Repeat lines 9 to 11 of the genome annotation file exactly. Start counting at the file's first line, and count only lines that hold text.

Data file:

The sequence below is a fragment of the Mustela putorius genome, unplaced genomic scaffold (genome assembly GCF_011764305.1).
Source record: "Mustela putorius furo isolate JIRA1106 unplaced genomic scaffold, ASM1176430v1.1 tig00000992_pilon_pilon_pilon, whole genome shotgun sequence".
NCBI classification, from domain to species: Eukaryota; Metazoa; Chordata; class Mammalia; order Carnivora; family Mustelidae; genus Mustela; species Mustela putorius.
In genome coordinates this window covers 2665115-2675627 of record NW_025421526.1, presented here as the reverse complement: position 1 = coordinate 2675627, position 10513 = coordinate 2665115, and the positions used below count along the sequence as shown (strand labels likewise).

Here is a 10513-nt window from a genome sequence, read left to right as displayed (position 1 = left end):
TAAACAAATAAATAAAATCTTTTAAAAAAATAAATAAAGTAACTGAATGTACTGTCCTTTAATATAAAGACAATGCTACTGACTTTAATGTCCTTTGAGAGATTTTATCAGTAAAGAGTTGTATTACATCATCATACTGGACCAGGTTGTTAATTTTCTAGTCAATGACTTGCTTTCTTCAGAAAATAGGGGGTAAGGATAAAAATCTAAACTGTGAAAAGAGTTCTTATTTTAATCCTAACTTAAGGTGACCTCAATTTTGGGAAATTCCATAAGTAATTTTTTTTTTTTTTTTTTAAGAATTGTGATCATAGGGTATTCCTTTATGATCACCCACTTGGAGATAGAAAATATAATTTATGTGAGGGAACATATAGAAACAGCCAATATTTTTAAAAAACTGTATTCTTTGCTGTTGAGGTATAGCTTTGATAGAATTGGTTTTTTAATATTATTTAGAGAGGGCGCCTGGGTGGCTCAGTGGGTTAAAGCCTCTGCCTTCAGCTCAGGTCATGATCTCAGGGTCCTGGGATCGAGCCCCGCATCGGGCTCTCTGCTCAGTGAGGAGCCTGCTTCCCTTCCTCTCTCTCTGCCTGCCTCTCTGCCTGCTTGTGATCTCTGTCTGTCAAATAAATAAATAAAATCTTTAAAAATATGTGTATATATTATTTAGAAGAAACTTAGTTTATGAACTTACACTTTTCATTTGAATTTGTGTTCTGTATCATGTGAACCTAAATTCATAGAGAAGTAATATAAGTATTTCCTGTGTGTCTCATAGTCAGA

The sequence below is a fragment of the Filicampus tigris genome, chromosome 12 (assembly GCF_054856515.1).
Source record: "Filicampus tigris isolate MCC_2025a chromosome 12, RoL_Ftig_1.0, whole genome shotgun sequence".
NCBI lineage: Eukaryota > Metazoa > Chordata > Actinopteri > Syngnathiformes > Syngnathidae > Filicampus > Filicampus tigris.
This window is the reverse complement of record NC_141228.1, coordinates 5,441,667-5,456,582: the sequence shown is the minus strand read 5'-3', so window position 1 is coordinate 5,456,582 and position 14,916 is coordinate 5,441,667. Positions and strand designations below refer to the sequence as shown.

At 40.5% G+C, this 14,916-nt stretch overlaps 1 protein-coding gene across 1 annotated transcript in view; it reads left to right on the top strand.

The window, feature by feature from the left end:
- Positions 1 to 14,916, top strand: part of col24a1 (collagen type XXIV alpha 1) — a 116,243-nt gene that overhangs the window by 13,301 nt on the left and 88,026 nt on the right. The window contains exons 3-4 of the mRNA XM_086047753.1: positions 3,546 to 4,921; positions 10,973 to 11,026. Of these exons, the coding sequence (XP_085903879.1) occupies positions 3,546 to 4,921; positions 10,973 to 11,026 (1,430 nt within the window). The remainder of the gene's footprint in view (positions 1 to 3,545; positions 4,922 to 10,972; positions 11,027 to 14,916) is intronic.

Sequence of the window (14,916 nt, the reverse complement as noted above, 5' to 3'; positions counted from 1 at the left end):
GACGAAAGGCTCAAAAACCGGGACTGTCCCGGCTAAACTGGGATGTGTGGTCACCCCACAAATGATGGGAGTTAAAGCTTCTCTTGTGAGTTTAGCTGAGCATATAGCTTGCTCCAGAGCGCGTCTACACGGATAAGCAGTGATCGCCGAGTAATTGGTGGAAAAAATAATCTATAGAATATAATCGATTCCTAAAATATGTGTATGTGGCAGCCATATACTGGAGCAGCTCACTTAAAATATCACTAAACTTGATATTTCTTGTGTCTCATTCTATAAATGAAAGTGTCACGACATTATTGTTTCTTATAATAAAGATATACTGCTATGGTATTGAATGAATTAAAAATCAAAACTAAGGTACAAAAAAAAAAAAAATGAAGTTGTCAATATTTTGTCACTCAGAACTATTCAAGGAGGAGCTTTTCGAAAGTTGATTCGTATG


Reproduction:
NCBI lineage: Eukaryota > Metazoa > Chordata > Actinopteri > Syngnathiformes > Syngnathidae > Filicampus > Filicampus tigris.
This window is the reverse complement of record NC_141228.1, coordinates 5,441,667-5,456,582: the sequence shown is the minus strand read 5'-3', so window position 1 is coordinate 5,456,582 and position 14,916 is coordinate 5,441,667. Positions and strand designations below refer to the sequence as shown.

At 40.5% G+C, this 14,916-nt stretch overlaps 1 protein-coding gene across 1 annotated transcript in view; it reads left to right on the top strand.